On Friday I pried myself away from Mrs. T and Duke Ellington, flew up to New York, and went directly to Broadway, where I saw The Other Place. The next day I caught back-to-back performances of Picnic and Cat on a Hot Tin Roof, which is a lot of thwarted sexuality for one day. On Sunday I saw an off-Broadway matinee, Water by the Spoonful, then headed for LaGuardia and flew from there to Sanibel Island by way of Charlotte, North Carolina.
It was a wildly hectic weekend, though I did manage to get some reading done on the plane. I’ve been making my way through new biographies of two notable men of the theater, Marc Blitzstein and Thornton Wilder, and in the course of reading Howard Pollack’s Marc Blitzstein: His Life, His Work, His World, I ran across a paragraph that I very much wish I’d had at my fingertips while writing Pops. It’s about the version of “Mack the Knife” that Blitzstein wrote for his English-language adaptation of The Threepenny Opera:
Blitzstein found the song’s many renditions “more or less acceptable,” although he thought performers “often weighed down by a self-consciousness amounting to awe.” In 1958, he singled out [Louis] Armstrong’s relese and Turk Murphy’s less successful instrumental version as “having caught, in American terms of course, the sardonic insouciance asked for.” Even earlier, in late 1955, he recommended that Sam Wanamaker, in casting the Street Singer for the London production, listen to Armstrong’s “fabulous” recording: “It brings us absolutely into the world of the work–American in style, of couse, so that an English equivalent should be found.”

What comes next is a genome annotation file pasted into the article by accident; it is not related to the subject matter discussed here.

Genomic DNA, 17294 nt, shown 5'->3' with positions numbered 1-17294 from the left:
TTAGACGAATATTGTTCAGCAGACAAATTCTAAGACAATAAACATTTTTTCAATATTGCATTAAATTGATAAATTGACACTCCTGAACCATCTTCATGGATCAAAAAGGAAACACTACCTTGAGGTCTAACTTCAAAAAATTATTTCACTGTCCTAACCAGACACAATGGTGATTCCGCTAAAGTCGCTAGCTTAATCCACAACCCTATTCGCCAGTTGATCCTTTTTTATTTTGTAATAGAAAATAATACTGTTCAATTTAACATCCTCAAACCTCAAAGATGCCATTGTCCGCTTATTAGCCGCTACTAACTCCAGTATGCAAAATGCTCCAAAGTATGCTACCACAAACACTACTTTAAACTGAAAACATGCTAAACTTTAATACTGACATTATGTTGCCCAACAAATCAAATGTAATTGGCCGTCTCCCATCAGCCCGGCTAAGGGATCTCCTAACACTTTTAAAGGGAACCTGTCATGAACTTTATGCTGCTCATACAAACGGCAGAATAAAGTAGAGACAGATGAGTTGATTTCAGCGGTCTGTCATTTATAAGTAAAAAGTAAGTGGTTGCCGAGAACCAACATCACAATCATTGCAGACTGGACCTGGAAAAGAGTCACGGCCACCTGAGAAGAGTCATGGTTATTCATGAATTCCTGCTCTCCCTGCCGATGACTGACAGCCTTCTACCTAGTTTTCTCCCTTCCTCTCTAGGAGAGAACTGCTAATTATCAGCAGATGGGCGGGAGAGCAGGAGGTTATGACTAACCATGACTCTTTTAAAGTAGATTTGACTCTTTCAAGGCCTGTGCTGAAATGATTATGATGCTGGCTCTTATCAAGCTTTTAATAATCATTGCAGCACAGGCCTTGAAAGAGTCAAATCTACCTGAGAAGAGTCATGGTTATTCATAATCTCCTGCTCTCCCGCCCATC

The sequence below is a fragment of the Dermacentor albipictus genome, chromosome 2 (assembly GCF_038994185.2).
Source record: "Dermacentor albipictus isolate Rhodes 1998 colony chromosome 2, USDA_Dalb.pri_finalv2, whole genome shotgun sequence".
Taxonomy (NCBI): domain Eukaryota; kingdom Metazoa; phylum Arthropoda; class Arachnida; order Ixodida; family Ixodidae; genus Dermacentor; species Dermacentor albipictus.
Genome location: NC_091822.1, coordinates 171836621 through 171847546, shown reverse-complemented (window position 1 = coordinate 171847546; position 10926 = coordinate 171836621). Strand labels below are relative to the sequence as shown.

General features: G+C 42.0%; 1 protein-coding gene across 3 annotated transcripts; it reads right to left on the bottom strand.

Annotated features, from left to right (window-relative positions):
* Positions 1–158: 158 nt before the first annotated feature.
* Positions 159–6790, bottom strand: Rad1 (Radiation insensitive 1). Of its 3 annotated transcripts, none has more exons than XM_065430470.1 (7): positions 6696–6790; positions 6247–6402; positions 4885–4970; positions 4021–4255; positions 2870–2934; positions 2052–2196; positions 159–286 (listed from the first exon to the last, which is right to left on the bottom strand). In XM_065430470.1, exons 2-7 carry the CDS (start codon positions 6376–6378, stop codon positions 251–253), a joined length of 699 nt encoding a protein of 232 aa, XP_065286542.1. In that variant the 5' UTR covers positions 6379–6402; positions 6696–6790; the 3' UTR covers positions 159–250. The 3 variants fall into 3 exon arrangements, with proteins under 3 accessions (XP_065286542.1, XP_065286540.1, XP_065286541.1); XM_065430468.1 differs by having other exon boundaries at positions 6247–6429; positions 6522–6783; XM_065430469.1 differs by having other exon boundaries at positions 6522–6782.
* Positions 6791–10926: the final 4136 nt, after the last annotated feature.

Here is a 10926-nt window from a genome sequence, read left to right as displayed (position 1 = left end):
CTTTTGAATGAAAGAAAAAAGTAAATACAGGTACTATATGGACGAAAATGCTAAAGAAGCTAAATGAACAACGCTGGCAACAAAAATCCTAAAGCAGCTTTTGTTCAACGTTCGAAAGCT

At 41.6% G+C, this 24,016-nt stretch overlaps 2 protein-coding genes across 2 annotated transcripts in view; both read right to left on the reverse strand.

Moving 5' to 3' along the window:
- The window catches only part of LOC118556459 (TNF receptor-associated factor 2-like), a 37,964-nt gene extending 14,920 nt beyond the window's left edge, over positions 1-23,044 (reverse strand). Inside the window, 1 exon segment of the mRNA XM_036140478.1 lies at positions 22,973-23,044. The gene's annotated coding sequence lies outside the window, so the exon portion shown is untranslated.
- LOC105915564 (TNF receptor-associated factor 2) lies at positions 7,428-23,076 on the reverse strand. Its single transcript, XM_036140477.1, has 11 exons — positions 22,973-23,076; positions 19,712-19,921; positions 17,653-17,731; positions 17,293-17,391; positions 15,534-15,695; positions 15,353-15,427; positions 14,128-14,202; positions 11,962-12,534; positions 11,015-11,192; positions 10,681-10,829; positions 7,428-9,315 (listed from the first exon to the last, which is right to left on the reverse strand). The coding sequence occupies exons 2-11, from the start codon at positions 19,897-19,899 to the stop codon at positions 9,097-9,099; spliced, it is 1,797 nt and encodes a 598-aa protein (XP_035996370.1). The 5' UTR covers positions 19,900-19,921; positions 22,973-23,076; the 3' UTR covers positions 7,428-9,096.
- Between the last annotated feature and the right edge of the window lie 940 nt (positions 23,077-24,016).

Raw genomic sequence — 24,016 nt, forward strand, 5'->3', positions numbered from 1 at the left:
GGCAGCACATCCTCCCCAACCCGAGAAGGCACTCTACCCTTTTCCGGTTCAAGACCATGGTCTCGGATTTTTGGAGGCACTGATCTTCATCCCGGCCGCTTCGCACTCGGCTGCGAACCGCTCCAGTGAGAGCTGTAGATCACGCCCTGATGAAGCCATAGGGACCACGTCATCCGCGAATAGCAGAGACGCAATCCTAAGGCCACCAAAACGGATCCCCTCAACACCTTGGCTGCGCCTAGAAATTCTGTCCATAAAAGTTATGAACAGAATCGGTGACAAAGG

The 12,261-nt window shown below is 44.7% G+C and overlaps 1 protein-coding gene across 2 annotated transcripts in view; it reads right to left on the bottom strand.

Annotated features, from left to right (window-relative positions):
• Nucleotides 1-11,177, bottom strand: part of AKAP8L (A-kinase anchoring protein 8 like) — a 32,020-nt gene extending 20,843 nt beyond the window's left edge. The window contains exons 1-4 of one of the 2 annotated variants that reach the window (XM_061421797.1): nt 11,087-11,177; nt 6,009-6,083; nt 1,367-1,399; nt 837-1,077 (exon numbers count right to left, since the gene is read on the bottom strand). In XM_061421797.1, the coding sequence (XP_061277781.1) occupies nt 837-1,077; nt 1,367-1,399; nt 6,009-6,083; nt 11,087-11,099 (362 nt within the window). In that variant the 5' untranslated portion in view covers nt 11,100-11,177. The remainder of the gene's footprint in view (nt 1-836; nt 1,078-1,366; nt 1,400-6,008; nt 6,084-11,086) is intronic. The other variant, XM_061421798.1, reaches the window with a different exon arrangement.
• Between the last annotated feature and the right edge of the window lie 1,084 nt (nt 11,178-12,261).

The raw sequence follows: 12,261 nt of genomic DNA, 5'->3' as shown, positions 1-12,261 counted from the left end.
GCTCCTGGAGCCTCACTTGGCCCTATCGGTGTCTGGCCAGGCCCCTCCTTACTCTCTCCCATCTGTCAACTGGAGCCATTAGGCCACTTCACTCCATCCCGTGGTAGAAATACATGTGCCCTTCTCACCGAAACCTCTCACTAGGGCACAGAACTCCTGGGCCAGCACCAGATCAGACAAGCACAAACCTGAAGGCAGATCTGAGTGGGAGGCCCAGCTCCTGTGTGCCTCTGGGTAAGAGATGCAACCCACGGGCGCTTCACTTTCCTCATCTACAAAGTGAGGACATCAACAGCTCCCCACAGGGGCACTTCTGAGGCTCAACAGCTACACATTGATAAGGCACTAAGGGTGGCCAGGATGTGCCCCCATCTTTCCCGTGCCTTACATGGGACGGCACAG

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In an excerpt from Satchmo the Great, Edward R. Murrow’s film documentary, Louis Armstrong and the All Stars perform “Mack the Knife” on stage in London in 1956: